With my last posts being about mainly work-related things, I wanted to dedicate this post to the beautiful things that you can do in Scotland (apart from doing a PhD 😉 ) – some are just on the doorstep of Edinburgh, some a bit further away. I firmly believe that an occasional break away from the lab is crucial to ‘recharge’ your motivation & find new creativity after things have been going to monotonous for a while in the lab.
One thing I love to do on a nice day is going for a walk in the Royal Botanical Gardens & Stockbridge. The Botanic Gardens are so beautiful and relaxing, and there are lots of brave (cheeky?) squirrels around that you can feed.
Another place that’s worth a visit is the National Museum of Scotland – free entry and perfect for spending a rainy day indoors.
With a little bit more free time on your hands, you might be able to rent a car and venture up to the highlands. For a friend’s birthday, we did a little retreat tour of the Highlands & the Isle of Skye. I was really excited about this since it would be my first time on the Isle of Skye! We wanted to have an experience close to nature, so we opted for “glamping” airbnbs – and I was so happy with all of our choices, although camping in April was a bit of a risky business (hot water bottles and fireplaces, if available, are key to keep you warm).
Our first stop was Bridge of Earn near Perth. It’s not technically the highlands, but it’s a beautiful area nonetheless, and we got to spend the night in a cosy yurt with a fireplace. This place exceeded my already high expectations by far! We received a warm welcome by the family hosting us, and our pre-booked three course, home-made vegetarian dinner for only £12 was more than we could eat. Along with the yurt at this farm came Maisie, the happiest dog I’ve ever seen, and several cats (Maisie made sure to ‘protect’ us from the cats and chased them away).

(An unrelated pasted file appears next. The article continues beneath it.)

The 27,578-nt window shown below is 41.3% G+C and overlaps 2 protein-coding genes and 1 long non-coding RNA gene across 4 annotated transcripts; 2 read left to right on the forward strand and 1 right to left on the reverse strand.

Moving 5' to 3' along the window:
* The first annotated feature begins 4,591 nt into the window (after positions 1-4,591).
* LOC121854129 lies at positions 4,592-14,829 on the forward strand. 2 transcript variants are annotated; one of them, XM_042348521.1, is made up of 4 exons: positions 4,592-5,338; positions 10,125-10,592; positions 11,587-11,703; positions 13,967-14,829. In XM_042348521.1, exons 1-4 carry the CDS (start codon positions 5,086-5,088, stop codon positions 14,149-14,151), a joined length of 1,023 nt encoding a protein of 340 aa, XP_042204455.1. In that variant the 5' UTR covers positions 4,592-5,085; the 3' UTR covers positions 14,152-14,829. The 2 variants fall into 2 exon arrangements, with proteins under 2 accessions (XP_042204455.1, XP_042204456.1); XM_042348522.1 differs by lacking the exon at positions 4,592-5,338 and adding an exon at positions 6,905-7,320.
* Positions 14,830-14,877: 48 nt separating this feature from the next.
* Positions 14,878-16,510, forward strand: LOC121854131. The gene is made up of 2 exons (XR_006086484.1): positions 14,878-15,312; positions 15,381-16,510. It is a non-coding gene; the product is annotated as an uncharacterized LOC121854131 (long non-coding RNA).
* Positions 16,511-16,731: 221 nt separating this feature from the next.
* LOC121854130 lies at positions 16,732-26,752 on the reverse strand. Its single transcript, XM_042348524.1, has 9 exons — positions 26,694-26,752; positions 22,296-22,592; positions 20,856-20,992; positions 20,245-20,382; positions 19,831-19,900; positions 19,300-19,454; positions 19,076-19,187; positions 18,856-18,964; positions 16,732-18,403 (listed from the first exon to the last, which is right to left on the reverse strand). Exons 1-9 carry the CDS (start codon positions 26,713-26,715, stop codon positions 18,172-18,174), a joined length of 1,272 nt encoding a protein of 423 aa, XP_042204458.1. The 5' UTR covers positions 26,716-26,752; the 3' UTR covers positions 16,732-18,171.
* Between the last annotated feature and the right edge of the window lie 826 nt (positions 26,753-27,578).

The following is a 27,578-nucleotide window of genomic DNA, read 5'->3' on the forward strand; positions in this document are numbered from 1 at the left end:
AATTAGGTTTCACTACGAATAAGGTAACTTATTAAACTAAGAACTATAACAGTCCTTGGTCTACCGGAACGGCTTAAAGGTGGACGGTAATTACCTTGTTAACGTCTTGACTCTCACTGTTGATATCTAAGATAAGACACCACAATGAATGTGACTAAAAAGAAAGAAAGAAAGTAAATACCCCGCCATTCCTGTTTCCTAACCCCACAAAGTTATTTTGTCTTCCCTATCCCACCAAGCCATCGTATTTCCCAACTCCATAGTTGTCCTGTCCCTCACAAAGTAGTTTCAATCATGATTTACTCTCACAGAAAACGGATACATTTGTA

After a rich breakfast of all sorts including homemade jams, we hit the road again through the Cairngorms National Park with the destination ‘Big Sand‘. Well, the name of this place is not very imaginative – it is a place in the highlands slightly northwest of Inverness with a long beach. The drive through nature there was spectacular – and it was on the way there where everything started to get very remote, and the roads turned into tiny single lane streets. The Big Sand itself is beautiful and I imagine in summer it’s the perfect place to be, so if you have some time, go there! They also have a camping place if you have a tent. Sadly, it wasn’t so warm but nonetheless we loved it there as well.
The next day we finally travelled to Skye. I was so excited! The roads are mainly single file – but it doesn’t matter, there’s not much traffic. If you enjoy driving (like me), this is a great place to be. Our home for the next two days would be: Skye Eco Bells. This place is a little eco heaven, with no electricity (or signal, as nearly nowhere on Skye), a composting toilet, an ourdoor greenhouse shower, a home-grown herb garden and free-range chicken I quickly made friends with. The hub/kitchen has a general fireplace to keep it warm and cosy, and gas and kitchen supplies are provided for preparing meals. In retrospect, I probably would have preferred to go in a warmer season than april, but our stay at Skye Eco Bells was a wonderful and peaceful experience. The weather on Skye is notoriously unstable, and we definitely noticed that (want snow, torrential rain, sunshine and rainbows all in one day? Yep, Skye offers that). Once on Skye, there is a lot to see – we only had two days and I definitely could’ve stayed there for a week just exploring different parts, from the Old Man of Storr and Quiraing stone formations in the north to the Fairy Pools in the south. It’s also great for hiking, so I hope to return in warmer month.
I hope this gave you some inspiration what to do with your spare holiday time in Edinburgh. For me, spending time in nature is a great balance to lab work and spending time at the computer 🙂